Riders will be able to use different modes of transport, from buses and trains to electric scooters and ride-shares, with a single payment system.
One of the biggest public transit networks in the country will take the bold step of allowing riders to plan a trip with a car-share, a bike-share or other mobility providers, all within its own system.
L.A. Metro in Los Angeles is putting the finishing touches on upgrades to its Transit Access Pass — known to riders as simply the TAP card – to allow the agency to build relationships with third-party private mobility providers like Uber, Lyft, Lime and others.
The TAP platform is being rebranded as TAPforce and is set to be rolled out this fall, said Robin O’Hara, deputy executive officer, and director of technical systems for the TAP program at L.A. Metro.
“The plans are to launch with bike-share. And we’re already in talks with micro-transit and parking,” O’Hara explained during a webinar hosted by Meeting of the Minds on Aug. 1, 2018. “We’ve had some initial conversations with electric vehicle car-charging.”
TAPforce will be an account-based system allowing riders to load money into their account, and then use that account to pay for not only rides on the Metro’s bus and light rail system spread across Los Angeles County, but also other mobility providers that have partnerships with TAP.
“Right now, we’re building an account-based system that integrates pretty seamlessly with our existing TAP legacy system,” O’Hara explained. “And it’s a one-stop shop for payment and program signup. We can connect with any number of programs this way, such as bike-share, micro-transit, fare subsidy programs, parking, ride-hailing, electric vehicle charging, car-sharing, lots of different programs.”
The TAP system already partners with more than two dozen other transit agencies serving Los Angeles County, home to more than 10.1 million residents, facilitating 29 million transactions a month with more than 750 fare products. TAP sells $1.5 million in fare passes every month and $12 million in stored value.
L.A. Metro has been working with transit technology provider Cubic Transportation Systems and Salesforce to build out the TAP system to create the much vaunted “Mobility as a Service” (MaaS) concept. The move is similar to undertakings by other transit agencies, like the Chicago Transit Authority, to develop account-based systems that seek to marry public and private transit providers, in an effort to respond to the changing ways residents move around cities.
“It is absolutely the future and a great way for transit and TNCs (transportation network companies) to share the same space and be symbiotic,” said O’Hara in a follow up email with Government Technology.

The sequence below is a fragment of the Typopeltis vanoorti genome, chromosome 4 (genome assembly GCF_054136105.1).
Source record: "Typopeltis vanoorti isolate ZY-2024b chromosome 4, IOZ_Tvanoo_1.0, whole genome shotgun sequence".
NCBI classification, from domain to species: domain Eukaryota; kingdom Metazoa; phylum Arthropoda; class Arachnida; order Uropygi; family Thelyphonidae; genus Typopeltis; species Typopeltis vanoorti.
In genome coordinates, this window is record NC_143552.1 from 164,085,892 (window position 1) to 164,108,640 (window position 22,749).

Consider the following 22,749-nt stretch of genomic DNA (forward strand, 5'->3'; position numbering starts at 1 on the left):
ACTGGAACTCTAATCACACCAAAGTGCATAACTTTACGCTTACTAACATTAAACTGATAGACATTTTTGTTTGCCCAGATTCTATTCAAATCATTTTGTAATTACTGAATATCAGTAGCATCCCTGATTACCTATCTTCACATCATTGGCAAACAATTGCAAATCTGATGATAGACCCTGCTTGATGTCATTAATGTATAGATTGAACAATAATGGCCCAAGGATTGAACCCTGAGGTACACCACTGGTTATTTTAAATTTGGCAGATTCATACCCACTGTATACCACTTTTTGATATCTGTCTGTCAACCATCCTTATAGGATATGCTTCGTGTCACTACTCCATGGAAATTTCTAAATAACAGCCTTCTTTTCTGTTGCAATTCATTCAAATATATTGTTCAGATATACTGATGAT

Trends seem to indicate that riders are beginning to expect these sorts of technological innovations, which lead to a less fractured rider experience, said O’Hara.
“Historically, each of these different modes of travel were segregated systems,” said David Dekozan, vice president of business development at Cubic Transportation Systems, speaking during the webinar. “The objective here is, now, how do you connect them together?”
The power of TAPforce will reach well beyond simplifying the steps it takes to get from say, Union Station in downtown Los Angeles to the Hollywood Bowl (take the Red Line to the Hollywood/Highland Station and finish with a brief walk up Highland Avenue), but will allow transit officials to quickly work into the system discounts and other incentives to encourage transit use.
“So for example, if it’s a bad-air day, we can quickly provide program discounts such as free train rides, or discounted train rides, bike-share rentals that free up traffic,” O’Hara pointed out.
Developing the expanded TAP platform has been about a year in the making, with the biggest challenges related to how payment for different mobility services would be processed and handled, said O’Hara.
“Payment is a challenge across modes, but the new system that we are building offers a way to pay with your TAP account across many multi-modal programs such as bike-share and others,” said O’Hara. “Another challenge for our transit system is that we have to wait for the phone carriers to turn on the ‘tapping’ capability that enables your phone to act like a TAP card. It is a capability that has been turned on for other countries, like Japan, but it hasn’t yet been turned on in the U.S. Once that happens, the rider experience will be much more seamless.”
What about the riders who have neither smartphone nor bank account? Will they have access to the expanded mobility world of TAPforce? Yes, said Dekozan, adding, “as we start to look at certain portions of the demography you’ve got to be able to deal with cash.
“So facilities need to be set up where merchants will allow users to put cash, not a wallet, into an account, that then facilitates payment for these different kinds of services,” he said.
Loading actual cash into a TAP account could open the door to a wider cross-section of customers to use a Lime bike or step into an Uber, because these modes of mobility are app-based and generally do not accept cash payments.
Putting multiple transit options within one system allows users to “plan their trip based on their priorities,” said Dekozan. “Whether that’s speed to the destination, whether they’re trying to optimize environmental concerns.”
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